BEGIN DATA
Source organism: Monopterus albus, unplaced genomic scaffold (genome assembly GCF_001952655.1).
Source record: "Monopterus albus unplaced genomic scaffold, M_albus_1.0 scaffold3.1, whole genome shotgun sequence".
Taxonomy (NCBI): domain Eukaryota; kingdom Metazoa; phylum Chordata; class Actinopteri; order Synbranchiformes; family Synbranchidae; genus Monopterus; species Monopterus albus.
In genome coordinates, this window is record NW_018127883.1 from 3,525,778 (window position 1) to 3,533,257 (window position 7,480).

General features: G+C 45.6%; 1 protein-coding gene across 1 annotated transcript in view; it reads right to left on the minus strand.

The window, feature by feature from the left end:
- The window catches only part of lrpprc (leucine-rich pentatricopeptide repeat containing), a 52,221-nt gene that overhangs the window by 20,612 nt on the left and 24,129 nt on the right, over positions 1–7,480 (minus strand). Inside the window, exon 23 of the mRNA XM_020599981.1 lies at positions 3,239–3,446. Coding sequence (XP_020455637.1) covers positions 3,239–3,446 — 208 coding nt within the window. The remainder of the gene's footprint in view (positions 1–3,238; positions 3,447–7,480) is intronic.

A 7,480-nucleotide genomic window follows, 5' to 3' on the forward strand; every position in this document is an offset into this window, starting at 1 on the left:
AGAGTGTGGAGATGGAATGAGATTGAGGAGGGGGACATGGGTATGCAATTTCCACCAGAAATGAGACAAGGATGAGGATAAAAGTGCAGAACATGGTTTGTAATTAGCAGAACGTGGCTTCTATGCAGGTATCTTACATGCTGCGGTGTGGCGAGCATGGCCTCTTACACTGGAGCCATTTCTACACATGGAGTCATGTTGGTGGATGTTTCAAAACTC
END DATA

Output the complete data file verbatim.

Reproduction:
Source organism: Monopterus albus, unplaced genomic scaffold (genome assembly GCF_001952655.1).
Source record: "Monopterus albus unplaced genomic scaffold, M_albus_1.0 scaffold3.1, whole genome shotgun sequence".
Taxonomy (NCBI): domain Eukaryota; kingdom Metazoa; phylum Chordata; class Actinopteri; order Synbranchiformes; family Synbranchidae; genus Monopterus; species Monopterus albus.
In genome coordinates, this window is record NW_018127883.1 from 3,525,778 (window position 1) to 3,533,257 (window position 7,480).

General features: G+C 45.6%; 1 protein-coding gene across 1 annotated transcript in view; it reads right to left on the minus strand.

The window, feature by feature from the left end:
- The window catches only part of lrpprc (leucine-rich pentatricopeptide repeat containing), a 52,221-nt gene that overhangs the window by 20,612 nt on the left and 24,129 nt on the right, over positions 1–7,480 (minus strand). Inside the window, exon 23 of the mRNA XM_020599981.1 lies at positions 3,239–3,446. Coding sequence (XP_020455637.1) covers positions 3,239–3,446 — 208 coding nt within the window. The remainder of the gene's footprint in view (positions 1–3,238; positions 3,447–7,480) is intronic.

A 7,480-nucleotide genomic window follows, 5' to 3' on the forward strand; every position in this document is an offset into this window, starting at 1 on the left:
AGAGTGTGGAGATGGAATGAGATTGAGGAGGGGGACATGGGTATGCAATTTCCACCAGAAATGAGACAAGGATGAGGATAAAAGTGCAGAACATGGTTTGTAATTAGCAGAACGTGGCTTCTATGCAGGTATCTTACATGCTGCGGTGTGGCGAGCATGGCCTCTTACACTGGAGCCATTTCTACACATGGAGTCATGTTGGTGGATGTTTCAAAACTC